PES 2011 3D
After playing PES 2011, I’ve since been informed that it’s a PSP port, but you wouldn’t know it. It was emphatically the standout with an amazing display of 3D visuals. Not only did it come close to rivaling the Wii’s graphical prowess, the 3D effects gave a better insight than anything else into the system’s potential. It’s much easier to see how far down the pitch a teammate or opponent is, and brings a new perspective to the game of virtual soccer.
Super Monkey Ball 3D
Super Monkey Ball 3D brings the vibrant, charming world of Monkey Ball into another dimension. The ball-captive monkey rolls around in the foreground, while the upcoming environment to traverse is spaced out in the distance. There are two control options: the first uses the gyroscopic sensor, tilting the console to manipulate the environment and the monkey’s movement, in the same vain as the iPhone version. This is utterly useless, as it distorts the 3D image if you don’t move your head, and entire body, in exactly the same line and speed as the console. Motion sensing and 3D does not work at the same time – of course, you can lower the 3D or turn it off to avoid the issue. The alternative is to use the circle pad, which is not only more precise, it allows you to actually play the game. While still fun, Monkey Ball has lost some charm since the GameCube days, and you get most of the gameplay, minus the 3D, on the much cheaper iPhone version.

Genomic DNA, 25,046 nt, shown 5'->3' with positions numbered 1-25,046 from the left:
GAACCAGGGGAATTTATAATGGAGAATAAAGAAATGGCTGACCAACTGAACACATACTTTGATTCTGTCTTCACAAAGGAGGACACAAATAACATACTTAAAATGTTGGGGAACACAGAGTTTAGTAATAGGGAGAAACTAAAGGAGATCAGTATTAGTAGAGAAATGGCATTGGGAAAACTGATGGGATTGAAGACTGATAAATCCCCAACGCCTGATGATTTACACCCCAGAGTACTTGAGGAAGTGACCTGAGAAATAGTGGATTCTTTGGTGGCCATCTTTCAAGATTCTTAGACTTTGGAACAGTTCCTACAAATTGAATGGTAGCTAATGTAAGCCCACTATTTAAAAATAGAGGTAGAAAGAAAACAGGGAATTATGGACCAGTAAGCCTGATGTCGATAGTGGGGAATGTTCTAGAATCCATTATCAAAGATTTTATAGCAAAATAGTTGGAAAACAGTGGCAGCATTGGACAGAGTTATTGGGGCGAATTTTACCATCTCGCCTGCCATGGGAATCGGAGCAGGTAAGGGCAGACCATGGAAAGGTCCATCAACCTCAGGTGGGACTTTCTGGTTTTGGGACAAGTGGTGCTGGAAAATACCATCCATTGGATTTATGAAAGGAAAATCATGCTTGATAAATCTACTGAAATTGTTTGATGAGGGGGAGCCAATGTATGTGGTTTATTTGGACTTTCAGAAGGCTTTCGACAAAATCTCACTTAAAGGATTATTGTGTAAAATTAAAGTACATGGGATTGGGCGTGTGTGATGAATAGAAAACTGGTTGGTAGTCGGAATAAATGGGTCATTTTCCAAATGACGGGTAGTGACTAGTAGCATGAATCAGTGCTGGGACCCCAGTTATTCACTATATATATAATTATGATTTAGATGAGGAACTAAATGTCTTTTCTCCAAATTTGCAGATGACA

AR Cards are the Wii Sports of the 3DS. Six cards are packed in the box to showcase the basic abilities of a new dimension in gaming. We all received a card at the start of the night, but the raging environment probably wasn’t the best place to try them. Mine had me shooting a box for coins, but didn’t last long as the console had to be held nearly exactly 35 centimeters away from the card; closer or further caused the game to lose the card and stop. This was somewhat difficult on a small pillar that doubled as a drinks stand, but the potential is certainly there. Face Raiders was another pre-installed quirky title that forgoes the 3D and has you take a picture of yourself or a friend and aggressively shoot their face in a rapidly dissipating environment. The face in question will move around you in 360 degrees and the cameras will pick up your real life surroundings and use them as the background. That requires you to physically move around in a dizzy motion to shoot the crazily Japanese-inspired flying head. While I wasn’t sold on the AR experience, I can see the potential, and am willing to give it the benefit of the doubt that it will improve in a more spacious location.